Sibyl of Cumae

Originally she was a gaff cutter with three open cockpits and carried a crew of up to eight hands for racing. This was changed most likely in the 1930s in Ireland when a Bermudan Rig and coachroof assembly were fitted.

The vessel was laid up in Ireland during the war years and this is the reason that the five ton lead keel was not lost to the war effort. Just after the war Sibyl was purchased by Major Nicolay and Lita Edwards and kept at Lock Goyle in Scotland. During their ownership of nearly 40 years she was extensively raced in Scotland and Ireland and cruised from Brittany to the Baltic.

During the 1980s, Sibyl was again cruising the West Country when she was damaged in a storm and put ashore for insurance repairs. She was looking very sorry for herself and, at that time, owners John and Dorothy Merrett took over ownership and embarked on the complete restoration which was now required.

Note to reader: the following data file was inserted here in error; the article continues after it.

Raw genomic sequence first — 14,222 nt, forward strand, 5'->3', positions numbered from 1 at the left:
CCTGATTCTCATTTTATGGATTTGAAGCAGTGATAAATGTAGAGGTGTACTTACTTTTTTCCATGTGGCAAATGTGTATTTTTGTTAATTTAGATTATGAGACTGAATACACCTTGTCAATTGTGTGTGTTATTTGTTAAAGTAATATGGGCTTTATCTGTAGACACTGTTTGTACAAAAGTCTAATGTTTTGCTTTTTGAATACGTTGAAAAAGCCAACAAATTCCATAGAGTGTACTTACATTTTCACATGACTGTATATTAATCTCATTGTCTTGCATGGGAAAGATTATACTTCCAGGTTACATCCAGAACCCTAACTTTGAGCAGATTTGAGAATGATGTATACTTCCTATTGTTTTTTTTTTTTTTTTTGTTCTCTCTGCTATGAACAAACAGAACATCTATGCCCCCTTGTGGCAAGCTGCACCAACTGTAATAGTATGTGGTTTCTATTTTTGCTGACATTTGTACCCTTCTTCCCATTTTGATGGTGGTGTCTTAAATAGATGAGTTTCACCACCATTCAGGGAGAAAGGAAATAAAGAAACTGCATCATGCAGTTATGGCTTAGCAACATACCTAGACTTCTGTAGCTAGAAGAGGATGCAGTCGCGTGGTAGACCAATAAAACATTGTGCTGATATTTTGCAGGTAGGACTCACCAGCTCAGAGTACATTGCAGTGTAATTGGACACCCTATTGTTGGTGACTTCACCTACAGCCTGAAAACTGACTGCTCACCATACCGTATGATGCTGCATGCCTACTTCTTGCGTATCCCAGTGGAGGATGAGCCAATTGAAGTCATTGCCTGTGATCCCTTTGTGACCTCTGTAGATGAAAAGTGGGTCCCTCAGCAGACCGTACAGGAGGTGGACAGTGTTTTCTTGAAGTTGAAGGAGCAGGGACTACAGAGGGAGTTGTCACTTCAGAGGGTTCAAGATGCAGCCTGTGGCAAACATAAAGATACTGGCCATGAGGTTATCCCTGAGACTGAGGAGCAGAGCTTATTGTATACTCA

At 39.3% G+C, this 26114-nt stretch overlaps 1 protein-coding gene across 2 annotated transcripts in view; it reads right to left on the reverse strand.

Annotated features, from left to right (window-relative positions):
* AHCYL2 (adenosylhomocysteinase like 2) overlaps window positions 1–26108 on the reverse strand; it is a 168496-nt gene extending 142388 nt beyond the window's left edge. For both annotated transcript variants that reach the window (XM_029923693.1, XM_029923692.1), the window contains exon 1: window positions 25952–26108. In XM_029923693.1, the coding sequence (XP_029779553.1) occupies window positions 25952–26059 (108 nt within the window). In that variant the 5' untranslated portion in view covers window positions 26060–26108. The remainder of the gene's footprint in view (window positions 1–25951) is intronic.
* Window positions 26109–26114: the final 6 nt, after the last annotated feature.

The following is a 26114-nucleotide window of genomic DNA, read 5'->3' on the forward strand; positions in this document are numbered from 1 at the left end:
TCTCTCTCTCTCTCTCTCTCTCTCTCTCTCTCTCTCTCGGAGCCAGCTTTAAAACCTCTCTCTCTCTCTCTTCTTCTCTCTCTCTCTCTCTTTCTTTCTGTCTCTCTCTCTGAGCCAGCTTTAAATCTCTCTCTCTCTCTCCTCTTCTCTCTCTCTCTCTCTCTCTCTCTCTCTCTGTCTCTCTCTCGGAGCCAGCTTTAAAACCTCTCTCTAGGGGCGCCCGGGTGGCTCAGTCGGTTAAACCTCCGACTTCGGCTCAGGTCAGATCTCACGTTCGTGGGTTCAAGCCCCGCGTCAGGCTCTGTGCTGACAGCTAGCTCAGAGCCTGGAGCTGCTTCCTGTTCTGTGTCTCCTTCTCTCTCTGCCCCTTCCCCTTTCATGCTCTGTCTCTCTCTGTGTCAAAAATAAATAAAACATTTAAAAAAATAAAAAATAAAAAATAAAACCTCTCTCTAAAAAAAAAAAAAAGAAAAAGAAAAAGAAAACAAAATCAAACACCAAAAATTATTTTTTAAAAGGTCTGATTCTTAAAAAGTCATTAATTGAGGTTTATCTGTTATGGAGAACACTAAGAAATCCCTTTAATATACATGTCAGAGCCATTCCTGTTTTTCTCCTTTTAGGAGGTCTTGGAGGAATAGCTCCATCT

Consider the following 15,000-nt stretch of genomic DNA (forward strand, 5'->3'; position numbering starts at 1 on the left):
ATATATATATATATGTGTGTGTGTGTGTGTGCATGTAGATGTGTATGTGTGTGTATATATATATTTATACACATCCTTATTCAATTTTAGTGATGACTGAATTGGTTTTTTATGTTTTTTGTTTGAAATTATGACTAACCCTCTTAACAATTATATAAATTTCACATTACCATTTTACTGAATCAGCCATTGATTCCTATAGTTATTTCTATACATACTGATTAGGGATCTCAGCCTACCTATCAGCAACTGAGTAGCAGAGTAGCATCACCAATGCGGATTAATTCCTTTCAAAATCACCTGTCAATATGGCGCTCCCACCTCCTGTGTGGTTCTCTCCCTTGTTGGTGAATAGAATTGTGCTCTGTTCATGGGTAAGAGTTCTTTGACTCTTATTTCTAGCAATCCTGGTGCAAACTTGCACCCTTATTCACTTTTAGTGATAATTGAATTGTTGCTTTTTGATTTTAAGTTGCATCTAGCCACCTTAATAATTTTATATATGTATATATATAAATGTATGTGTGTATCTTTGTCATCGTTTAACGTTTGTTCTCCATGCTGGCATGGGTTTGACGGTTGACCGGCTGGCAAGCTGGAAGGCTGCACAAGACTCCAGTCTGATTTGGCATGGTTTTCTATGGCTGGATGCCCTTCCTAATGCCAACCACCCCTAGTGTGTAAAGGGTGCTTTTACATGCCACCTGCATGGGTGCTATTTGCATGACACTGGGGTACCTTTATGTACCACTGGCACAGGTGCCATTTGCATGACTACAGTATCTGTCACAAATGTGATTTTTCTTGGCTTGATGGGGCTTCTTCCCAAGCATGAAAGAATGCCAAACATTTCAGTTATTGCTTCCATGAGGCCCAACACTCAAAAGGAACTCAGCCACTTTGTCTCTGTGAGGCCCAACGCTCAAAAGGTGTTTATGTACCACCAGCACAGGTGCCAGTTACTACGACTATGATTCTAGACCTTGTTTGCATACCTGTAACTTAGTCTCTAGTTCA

The vessel was stripped down to the bare hull with deck, coachroof and ballast keel removed. All the original planking and steamed timbers were in good order and retained with a new deck and coachroof fitted to the same 1930s style. One ton of lead was cut out of the ballast keel to compensate for the engine, tankage and other creature comforts to be fitted for modern day cruising and the rig put back to the 1930s Bermudan Sloop arrangement. A great deal of steel reinforcement was added in way of the mast to minimise the rigging strains on the 100 year old structure.

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